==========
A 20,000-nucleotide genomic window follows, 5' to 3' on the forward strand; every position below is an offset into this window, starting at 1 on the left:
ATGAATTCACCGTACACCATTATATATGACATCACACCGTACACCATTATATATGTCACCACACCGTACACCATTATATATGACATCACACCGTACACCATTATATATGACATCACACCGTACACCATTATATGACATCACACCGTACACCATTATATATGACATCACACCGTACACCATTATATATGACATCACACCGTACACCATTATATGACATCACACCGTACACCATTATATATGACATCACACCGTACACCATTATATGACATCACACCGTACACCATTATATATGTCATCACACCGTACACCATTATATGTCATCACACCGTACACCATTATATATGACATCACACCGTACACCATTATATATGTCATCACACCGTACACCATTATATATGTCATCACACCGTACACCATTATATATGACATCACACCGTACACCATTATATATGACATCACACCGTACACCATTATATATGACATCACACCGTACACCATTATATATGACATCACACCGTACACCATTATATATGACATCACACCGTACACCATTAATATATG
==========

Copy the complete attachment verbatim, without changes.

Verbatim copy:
A 20,000-nucleotide genomic window follows, 5' to 3' on the forward strand; every position below is an offset into this window, starting at 1 on the left:
ATGAATTCACCGTACACCATTATATATGACATCACACCGTACACCATTATATATGTCACCACACCGTACACCATTATATATGACATCACACCGTACACCATTATATATGACATCACACCGTACACCATTATATGACATCACACCGTACACCATTATATATGACATCACACCGTACACCATTATATATGACATCACACCGTACACCATTATATGACATCACACCGTACACCATTATATATGACATCACACCGTACACCATTATATGACATCACACCGTACACCATTATATATGTCATCACACCGTACACCATTATATGTCATCACACCGTACACCATTATATATGACATCACACCGTACACCATTATATATGTCATCACACCGTACACCATTATATATGTCATCACACCGTACACCATTATATATGACATCACACCGTACACCATTATATATGACATCACACCGTACACCATTATATATGACATCACACCGTACACCATTATATATGACATCACACCGTACACCATTATATATGACATCACACCGTACACCATTAATATATG